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Thank you for your efforts in revising your manuscript and making it more readable.
# PeerJ Staff Note - this decision was reviewed and approved by James Reimer, a PeerJ Section Editor covering this Section #
Thank you for your efforts in revising the manuscript which is now scientifically acceptable.
# PeerJ Staff Note: We note that you used a professional language editing service, however our staff, and the Section Editors responsible for this area, feel that the English language is still unacceptable and will need further work before we can Accept the manuscript. Please can we suggest that you go back to the editing company and tell them that your chosen journal feels the English is still unacceptable and ask them to do another round of editing #
Both reviewers indicated the manuscript lacks certain types of information, both theoretical as well as methodological, and have made suggestions on manuscript organization. Also, some concerns were raised regarding the grammar and readability. Please pay particular attention to these and other comments in revising your manuscript.
This submission is well written and adequately referenced. I do, however, recommend restructuring the article to make it more clear. For instance, it took me a while to understand where each calculation was coming from: I recommend more clearly separating the analysis of feeding on the basis of cell counts from those based on molecular work. This will not require a large re-write, just the insertion of some sub-headings.
The preparation procedures described subsequent to Line 149 is not very clear to me. Do I understand that the authors took four volumes of water and condensed that down on to a 0.47um filter to concentrate natural seston and plankton, then resuspended that material into a volume of filtered water equivalent to one of the original four volumes? If so, while the concentration procedure may not affect diatoms and detritus etc, it would gravely affect more delicate protozoans such as ciliates, ameboids and euglenoids, which would surely decompose once hitting the filter. By what factor is the particulate material in natural water concentrated?
Moreover, the authors introduce 50 Acartia erythraea into an experimental container of only 200mls, which corresponds to a concentration of 250,000 per cubic metre. It is not stated whether only adults were used in the experiment, but since the mesh size used in collection was 505um it is likely that only late copepodites and adults were available. In any case, this represents a massively inflated concentration of copepods from natural field densities (which were?) and could have implications for the interpretation of the results.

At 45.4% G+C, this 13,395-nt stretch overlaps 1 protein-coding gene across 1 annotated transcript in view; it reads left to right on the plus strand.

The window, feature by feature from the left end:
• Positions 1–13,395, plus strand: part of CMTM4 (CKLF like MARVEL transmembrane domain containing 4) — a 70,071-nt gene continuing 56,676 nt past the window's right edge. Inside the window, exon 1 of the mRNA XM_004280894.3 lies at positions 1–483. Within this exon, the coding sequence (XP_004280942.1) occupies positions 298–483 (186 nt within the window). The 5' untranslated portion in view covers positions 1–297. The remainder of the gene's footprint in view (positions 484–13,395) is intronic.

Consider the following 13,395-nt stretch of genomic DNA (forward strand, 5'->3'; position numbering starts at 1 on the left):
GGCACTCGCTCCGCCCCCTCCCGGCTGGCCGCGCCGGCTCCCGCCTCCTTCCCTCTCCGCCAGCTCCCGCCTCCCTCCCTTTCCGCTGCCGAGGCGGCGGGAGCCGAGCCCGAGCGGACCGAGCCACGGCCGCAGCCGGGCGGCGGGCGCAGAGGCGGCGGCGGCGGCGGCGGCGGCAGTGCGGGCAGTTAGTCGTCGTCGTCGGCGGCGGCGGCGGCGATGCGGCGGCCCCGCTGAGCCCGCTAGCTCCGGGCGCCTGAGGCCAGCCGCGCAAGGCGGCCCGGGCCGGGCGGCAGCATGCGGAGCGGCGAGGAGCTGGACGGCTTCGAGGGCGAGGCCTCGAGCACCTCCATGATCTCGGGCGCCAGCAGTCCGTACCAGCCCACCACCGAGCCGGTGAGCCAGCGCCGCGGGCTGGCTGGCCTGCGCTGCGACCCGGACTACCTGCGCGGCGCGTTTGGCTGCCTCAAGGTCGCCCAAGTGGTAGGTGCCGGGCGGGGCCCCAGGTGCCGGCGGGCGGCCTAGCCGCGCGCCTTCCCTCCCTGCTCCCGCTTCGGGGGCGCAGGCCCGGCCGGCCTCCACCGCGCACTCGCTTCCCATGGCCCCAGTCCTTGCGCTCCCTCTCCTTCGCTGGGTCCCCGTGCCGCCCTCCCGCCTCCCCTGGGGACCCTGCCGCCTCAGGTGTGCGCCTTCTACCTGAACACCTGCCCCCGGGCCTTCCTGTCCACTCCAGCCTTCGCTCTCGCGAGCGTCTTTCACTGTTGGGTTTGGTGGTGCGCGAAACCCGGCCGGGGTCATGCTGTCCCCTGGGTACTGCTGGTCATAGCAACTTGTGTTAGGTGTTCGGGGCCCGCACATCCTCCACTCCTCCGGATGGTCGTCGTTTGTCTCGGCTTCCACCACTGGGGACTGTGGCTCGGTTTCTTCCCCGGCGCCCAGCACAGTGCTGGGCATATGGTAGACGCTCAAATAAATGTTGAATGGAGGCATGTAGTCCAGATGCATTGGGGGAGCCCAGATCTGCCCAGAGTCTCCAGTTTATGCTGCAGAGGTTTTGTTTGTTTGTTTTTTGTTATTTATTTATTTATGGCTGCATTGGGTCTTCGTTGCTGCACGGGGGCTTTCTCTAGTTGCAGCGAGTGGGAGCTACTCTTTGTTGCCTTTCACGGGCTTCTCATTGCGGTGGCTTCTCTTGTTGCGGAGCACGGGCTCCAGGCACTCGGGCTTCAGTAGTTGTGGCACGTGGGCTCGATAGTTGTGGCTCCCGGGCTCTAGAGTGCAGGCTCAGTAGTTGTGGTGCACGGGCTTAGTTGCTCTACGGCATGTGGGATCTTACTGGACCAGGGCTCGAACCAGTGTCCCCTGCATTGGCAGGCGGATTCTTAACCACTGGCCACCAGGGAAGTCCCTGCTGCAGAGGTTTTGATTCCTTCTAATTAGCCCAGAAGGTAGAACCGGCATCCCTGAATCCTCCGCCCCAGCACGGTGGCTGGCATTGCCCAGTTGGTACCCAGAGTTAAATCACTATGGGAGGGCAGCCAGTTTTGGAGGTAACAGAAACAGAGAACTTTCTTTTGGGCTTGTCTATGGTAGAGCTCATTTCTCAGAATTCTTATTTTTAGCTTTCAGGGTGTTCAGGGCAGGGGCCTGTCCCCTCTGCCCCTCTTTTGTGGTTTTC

Otherwise, the protocols adopted for the experiments were perfectly standard.
At line 159 it is stated that a 50ml water sample was collected and preserved with Lugols, but there is no information on how the plankton were enumerated.
I was surprised to read that copepods preserved in Lugols were used for molecular analysis – I would have thought that the iodine would have compromised the extraction of nucleic acids. I’d like to see this clarified in the text – though I accept that this paper seems to be part of a body of work by the senior author in which these issues may have been addressed. That said, I’d say this contribution ought to stand on its own.
At line 228 the authors introduce a parameter called the Chao-1 index. I hadn’t heard of this before, and all the diversity indices used ought to be described in the Methods section.
I was attracted to review this manuscript because I found the principal finding – the trend toward carnivory in warmer temperatures – to be very interesting in the broader context of a warming world. Just how much the effluent from power stations affects local plankton communities depends on the oceanography of the discharge area. If tides and currents are appreciable, I would think that such effects would be extremely localized.